20 September 2009

Faces of poverty

One Saturday morning per month, the Houston Food Bank reserves its loading bays for volunteers of the Interfaith Ministries for Greater Houston to pick up boxes of dry goods to deliver to low-income senior citizens around the city. Yesterday was that day. The small box generally contains canned vegetables and fruit, dried pasta or rice and dried beans, and often breakfast cereal and fruit juice. The purpose of the Food For Seniors program is to supplement their clients’ pantries and nutritional intake each month.

It is not a month supply of food, but it helps. I have been volunteering for 6 years now and have had as many as 9 clients, but now am down to 3. Each client’s needs vary depending on their level of impoverishment, their general mental and physical health, and the span of their family support system.

If they are home when I arrive with their box of groceries, I have an opportunity to visit with my clients for a brief while. Exchange greetings, inquire about their health, comment on the weather. Sometimes we discuss God. Sometimes I just listen. We almost always shake hands or hug and their impact on my life is enormously valuable. The face of poverty to me is real, not abstract.

A senior citizen living in poverty in Houston, Texas has an income of under $800 per month. They have to pay rent or property taxes, buy medicine, gasoline, and pay for electricity, telephone and cable tv. Living in poverty is not easy and they often install screen doors on their houses to economize on electricity by cutting back on using air conditioning. They worry about the economics of items that I take for granted. My visits to them give me a stark reality check and thrust an attitude of gratitude into the forefront of my consciousness.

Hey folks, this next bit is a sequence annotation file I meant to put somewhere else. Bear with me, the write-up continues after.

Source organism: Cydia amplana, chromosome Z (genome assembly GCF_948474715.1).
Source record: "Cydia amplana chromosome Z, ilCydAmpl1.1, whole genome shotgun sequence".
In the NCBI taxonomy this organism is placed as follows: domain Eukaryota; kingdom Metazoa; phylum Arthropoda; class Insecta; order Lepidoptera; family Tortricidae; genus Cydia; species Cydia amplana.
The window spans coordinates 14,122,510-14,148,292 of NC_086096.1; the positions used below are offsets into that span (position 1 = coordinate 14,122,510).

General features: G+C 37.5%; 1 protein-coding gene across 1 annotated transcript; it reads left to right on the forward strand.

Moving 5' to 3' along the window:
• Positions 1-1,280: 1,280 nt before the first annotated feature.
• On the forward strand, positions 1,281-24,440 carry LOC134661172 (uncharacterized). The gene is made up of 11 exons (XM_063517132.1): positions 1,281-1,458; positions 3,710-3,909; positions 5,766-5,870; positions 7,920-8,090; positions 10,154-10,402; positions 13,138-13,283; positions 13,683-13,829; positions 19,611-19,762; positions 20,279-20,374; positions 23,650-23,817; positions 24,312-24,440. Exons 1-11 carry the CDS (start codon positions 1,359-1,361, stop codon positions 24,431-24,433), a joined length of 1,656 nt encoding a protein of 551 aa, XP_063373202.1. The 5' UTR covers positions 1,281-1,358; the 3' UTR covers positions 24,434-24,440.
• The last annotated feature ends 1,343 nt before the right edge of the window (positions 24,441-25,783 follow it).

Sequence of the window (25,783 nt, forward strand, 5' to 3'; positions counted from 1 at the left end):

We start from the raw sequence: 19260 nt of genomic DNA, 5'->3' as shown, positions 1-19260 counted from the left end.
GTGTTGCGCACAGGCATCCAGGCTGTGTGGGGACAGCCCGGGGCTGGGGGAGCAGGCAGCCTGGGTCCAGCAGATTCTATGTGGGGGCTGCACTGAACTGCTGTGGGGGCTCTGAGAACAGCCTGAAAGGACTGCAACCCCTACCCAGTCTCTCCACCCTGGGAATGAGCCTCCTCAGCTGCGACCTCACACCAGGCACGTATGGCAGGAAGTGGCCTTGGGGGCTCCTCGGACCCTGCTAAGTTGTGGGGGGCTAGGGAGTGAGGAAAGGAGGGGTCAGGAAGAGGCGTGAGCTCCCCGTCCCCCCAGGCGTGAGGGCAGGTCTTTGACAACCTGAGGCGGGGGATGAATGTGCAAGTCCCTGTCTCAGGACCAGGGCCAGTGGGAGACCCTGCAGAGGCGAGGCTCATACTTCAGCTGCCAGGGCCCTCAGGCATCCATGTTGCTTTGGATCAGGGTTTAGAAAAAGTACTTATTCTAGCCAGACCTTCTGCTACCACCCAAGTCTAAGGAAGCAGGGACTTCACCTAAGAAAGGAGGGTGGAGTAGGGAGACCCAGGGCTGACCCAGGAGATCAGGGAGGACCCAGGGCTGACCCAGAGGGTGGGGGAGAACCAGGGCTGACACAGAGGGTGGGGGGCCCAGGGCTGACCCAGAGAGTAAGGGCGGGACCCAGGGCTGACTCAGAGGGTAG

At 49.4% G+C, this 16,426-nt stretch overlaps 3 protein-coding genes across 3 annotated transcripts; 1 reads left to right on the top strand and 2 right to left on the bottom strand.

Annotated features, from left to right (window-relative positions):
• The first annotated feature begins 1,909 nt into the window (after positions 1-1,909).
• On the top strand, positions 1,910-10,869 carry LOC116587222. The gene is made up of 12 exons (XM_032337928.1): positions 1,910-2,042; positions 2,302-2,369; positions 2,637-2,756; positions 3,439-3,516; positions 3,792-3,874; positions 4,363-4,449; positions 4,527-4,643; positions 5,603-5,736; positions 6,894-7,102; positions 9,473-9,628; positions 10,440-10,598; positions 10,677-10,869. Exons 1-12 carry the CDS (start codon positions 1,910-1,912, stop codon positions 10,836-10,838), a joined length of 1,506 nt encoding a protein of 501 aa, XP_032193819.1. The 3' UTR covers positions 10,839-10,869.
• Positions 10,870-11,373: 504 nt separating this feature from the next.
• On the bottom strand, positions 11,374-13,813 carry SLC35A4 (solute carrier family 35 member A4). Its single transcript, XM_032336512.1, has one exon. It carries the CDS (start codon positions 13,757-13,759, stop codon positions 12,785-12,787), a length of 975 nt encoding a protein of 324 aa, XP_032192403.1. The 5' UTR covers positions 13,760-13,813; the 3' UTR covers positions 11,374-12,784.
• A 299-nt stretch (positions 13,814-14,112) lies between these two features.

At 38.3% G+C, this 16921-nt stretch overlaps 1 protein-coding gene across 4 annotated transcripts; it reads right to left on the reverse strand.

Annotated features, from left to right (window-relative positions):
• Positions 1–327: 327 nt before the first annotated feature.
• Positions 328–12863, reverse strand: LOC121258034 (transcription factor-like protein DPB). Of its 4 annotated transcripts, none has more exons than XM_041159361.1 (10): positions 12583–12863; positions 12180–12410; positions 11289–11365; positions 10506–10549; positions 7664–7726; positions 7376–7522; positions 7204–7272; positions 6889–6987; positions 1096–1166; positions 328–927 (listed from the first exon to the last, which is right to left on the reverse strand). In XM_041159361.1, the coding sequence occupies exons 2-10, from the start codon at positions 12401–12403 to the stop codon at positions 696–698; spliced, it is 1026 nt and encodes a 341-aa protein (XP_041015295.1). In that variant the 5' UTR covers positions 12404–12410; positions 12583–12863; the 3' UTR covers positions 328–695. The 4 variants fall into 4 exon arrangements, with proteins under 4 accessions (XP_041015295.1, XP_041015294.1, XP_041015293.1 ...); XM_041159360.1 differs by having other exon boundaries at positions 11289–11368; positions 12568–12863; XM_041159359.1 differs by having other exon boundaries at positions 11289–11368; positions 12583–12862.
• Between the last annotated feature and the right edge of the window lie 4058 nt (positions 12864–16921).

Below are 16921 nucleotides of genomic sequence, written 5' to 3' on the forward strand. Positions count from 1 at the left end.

From time to time, as my volunteer Saturday approaches, I consider resigning from the regiment of volunteers. While it is not a huge commitment of time, my Saturdays are already generally full of other required errands and obligations. But then I remember a conversation with one of my current clients from several years ago. My volunteer service had been unexpectedly interrupted due to car problems, my clients did not receive their groceries that month. The following month, after my absence, this client expressed that he had been worried when I had not arrived. He shares his food supply among his immediate family – 2 adults and 5 children. He had been worried that his family would not make it through the month. Sobering.

Every time I secretly yearn to be free from this volunteer obligation, I remind myself of the impact of this program. My small commitment of time helps these 3 senior citizens so much more than it inconveniences me.

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